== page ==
Archive for April 20th, 2009

Mash up….and paper….

Monday, April 20th, 2009 by Roberto Saracco


Just browsing the web I found some interesting research on “how” will be or should be the future of “paper”.


“Paper continues to exist in large volumes in spite of futuristic predictions of a ‘paperless world’. It persists along the edges of a digital organization – in communication between organizations and between organizations and their customers. The affable nature of paper makes it widely accepted, highly affordable, technology agnostic and unplugged. However, the disconnect between paper and digital systems leads to inefficiencies in large enterprises.”  (from HP labs, Bangalore).


How could the connection be between paper and digital System?  Do we need a new set of technologies to enable to enable seamless co-existence of paper in a digital enterprise?


I think so: we need new technologies, and, for my project, the core technology concepts include the mash ups of information coming from several sources and (of course) connectable to paper elements. The static elements of a paper document could be a seed for a mash up, and it will be synchronized with electronic content and somehow with an electronic counterpart (files, pictures, images, whatever…), that hopefully could enhance the static content and make it more readable and rich of information!


Do you think it’s a strange idea?

Digital imaging: in search for a profitable business model. Part 2.

Monday, April 20th, 2009 by Giuseppe Piersantelli

In these days, there are many rumors, news and confirmations about YouTube’s decision to deliver premium content in addition to UGC. In particular, YouTube signed a deal with Sony to offer full lenght movies. Hollywood Studios and YouTube would reportedly share advertising revenue. Wired reports that:

Those overtures have led some observers to question YouTube’s long-term ability to serve both its homegrown community and Hollywood, with its emphasis on professionally produced content and tight copyright controls.

As YouTube didn’t manage to monetize user generated content and long tail content, they are starting to talk with Holywood studios: video codecs and broadband connections are good enough to deliver a satisfying experience to consumers who will probably spend some bucks to consume a mainstream video content.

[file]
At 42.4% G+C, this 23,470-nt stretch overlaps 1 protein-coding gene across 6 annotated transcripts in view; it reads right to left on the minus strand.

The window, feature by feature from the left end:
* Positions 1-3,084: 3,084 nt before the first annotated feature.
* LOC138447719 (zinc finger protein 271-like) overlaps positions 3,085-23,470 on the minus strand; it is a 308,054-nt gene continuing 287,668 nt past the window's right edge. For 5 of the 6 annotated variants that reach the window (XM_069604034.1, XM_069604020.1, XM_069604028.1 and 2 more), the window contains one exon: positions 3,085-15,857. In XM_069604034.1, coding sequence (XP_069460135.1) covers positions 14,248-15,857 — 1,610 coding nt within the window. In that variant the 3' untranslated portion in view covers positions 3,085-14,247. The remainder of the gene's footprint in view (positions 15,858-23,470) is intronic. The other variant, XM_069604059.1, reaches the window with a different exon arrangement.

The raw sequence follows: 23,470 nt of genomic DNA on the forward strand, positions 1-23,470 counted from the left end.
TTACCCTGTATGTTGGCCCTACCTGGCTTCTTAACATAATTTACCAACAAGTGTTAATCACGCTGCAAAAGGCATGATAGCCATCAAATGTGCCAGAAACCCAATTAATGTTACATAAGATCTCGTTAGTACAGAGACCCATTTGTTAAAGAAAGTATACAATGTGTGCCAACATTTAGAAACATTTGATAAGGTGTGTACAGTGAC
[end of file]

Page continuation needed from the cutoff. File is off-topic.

Punto Informatico also reports that YouTube is discussing agreements with BMG and Sony to deliver episodes and TV series. More agreements will be signed with Lionsgate, Starz and BBC.

I have some perplexity when it comes to user experience: are web sites and PCs suitable to watch a 2 hours lenght video? I’m not sure about that. Personally, I wouldn’t spend a dime to seat on an uncomfortable chair and watch Indiana Jones on my 15 inches laptop screen. That means, probably, that consumers need an improvement in computer-to-TVs connectivity.

On top of that, this new business model is not directly involving (in terms of revenue share) Telecom operators which provide Internet connectivity and will allow consumers to watch full lenght premium content, unless the model above will be modified. But, for the time being, it seems quite clear that neither service providers nor carriers are making money from user generated content. Actually, these players are spending money to allow users exchange, publish, upload and download pictures and videos.

All the players involved in the digital imaging industry should design and discuss together new set of business models and service consepts, adopting a synergic and “open-lab” approach.

Ecosystems: Organization, Market …or? Part 6

Monday, April 20th, 2009 by Roberto Saracco

The problem with the operation market space of big companies is that their own strive for efficiency, and the nature of competition, drives the price down, to the benefit of the end customer. Is the money saved by the customer going to be reinvested in other, new, offers these Companies are proposing? In part, yes, but in general no. Worse than that. Efficiency and technology evolution are bringing to the market more features than the market is ready to accept or willing to pay. These extra features, e.g. broader broadband, are not creating revenues sufficient to offset the declining prices.

At the same time, the decreasing operation space leaves the field open to other players, below the Coase floor: read Skype, Google and the myriad of applications providers that piggy back on iPhone, Facebook, HTC and the like.

It is because of these mutually reinforcing phenomena (low transaction cost, shrinking revenues from the current operation space, multitude of offers mushrooming from below the Coase floor, shift from scarcity to abundance affecting current business models and architectures) that ecosystems are becoming more and more important.

As I discussed in these posts, ecosystems are not replacing organizations nor the market, rather they are a wrap that is starting to constrain both.

Organizations had to learn to play their game in the market (in a competitive marketplace) and that led to significant restructuring in the way of doing biz, in the decision on what biz to be in, and in the constant re-evaluation of what are the strengths and weaknesses of that organization on that market. Similarly, organizations need to learn how to confront the new challenges coming from the ecosystems and from services below the Coase floor: only few years ago they were economically impossible, now they are changing the economy.

Probably, as most services will be offered bottom up, Organizations will need to shift from the biz of creating services to the one of enabling their creation (weak point) and benefiting from their fruition (strong point).